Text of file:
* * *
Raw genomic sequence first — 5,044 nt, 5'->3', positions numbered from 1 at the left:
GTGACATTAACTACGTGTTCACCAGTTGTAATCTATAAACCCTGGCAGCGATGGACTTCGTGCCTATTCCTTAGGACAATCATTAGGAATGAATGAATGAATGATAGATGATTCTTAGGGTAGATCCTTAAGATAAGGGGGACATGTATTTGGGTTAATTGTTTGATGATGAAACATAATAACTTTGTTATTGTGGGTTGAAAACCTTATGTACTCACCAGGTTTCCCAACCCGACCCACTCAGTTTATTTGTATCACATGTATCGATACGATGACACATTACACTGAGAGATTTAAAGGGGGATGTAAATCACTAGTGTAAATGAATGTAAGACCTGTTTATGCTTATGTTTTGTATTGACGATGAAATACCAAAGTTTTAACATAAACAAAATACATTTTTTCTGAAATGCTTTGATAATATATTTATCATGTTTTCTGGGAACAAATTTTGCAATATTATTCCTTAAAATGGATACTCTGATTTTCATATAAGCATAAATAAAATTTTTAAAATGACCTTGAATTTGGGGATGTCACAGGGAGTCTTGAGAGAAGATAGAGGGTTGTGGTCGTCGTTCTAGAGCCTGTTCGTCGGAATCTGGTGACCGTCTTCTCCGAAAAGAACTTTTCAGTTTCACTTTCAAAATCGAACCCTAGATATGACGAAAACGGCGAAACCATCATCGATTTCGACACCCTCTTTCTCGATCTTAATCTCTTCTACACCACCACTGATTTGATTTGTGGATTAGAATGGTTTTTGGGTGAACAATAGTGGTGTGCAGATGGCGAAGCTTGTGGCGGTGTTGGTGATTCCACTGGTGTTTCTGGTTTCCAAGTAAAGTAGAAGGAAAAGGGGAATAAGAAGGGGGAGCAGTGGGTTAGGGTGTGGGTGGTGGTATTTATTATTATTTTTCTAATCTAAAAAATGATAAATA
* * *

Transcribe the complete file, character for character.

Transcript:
Raw genomic sequence first — 5,044 nt, 5'->3', positions numbered from 1 at the left:
GTGACATTAACTACGTGTTCACCAGTTGTAATCTATAAACCCTGGCAGCGATGGACTTCGTGCCTATTCCTTAGGACAATCATTAGGAATGAATGAATGAATGATAGATGATTCTTAGGGTAGATCCTTAAGATAAGGGGGACATGTATTTGGGTTAATTGTTTGATGATGAAACATAATAACTTTGTTATTGTGGGTTGAAAACCTTATGTACTCACCAGGTTTCCCAACCCGACCCACTCAGTTTATTTGTATCACATGTATCGATACGATGACACATTACACTGAGAGATTTAAAGGGGGATGTAAATCACTAGTGTAAATGAATGTAAGACCTGTTTATGCTTATGTTTTGTATTGACGATGAAATACCAAAGTTTTAACATAAACAAAATACATTTTTTCTGAAATGCTTTGATAATATATTTATCATGTTTTCTGGGAACAAATTTTGCAATATTATTCCTTAAAATGGATACTCTGATTTTCATATAAGCATAAATAAAATTTTTAAAATGACCTTGAATTTGGGGATGTCACAGGGAGTCTTGAGAGAAGATAGAGGGTTGTGGTCGTCGTTCTAGAGCCTGTTCGTCGGAATCTGGTGACCGTCTTCTCCGAAAAGAACTTTTCAGTTTCACTTTCAAAATCGAACCCTAGATATGACGAAAACGGCGAAACCATCATCGATTTCGACACCCTCTTTCTCGATCTTAATCTCTTCTACACCACCACTGATTTGATTTGTGGATTAGAATGGTTTTTGGGTGAACAATAGTGGTGTGCAGATGGCGAAGCTTGTGGCGGTGTTGGTGATTCCACTGGTGTTTCTGGTTTCCAAGTAAAGTAGAAGGAAAAGGGGAATAAGAAGGGGGAGCAGTGGGTTAGGGTGTGGGTGGTGGTATTTATTATTATTTTTCTAATCTAAAAAATGATAAATA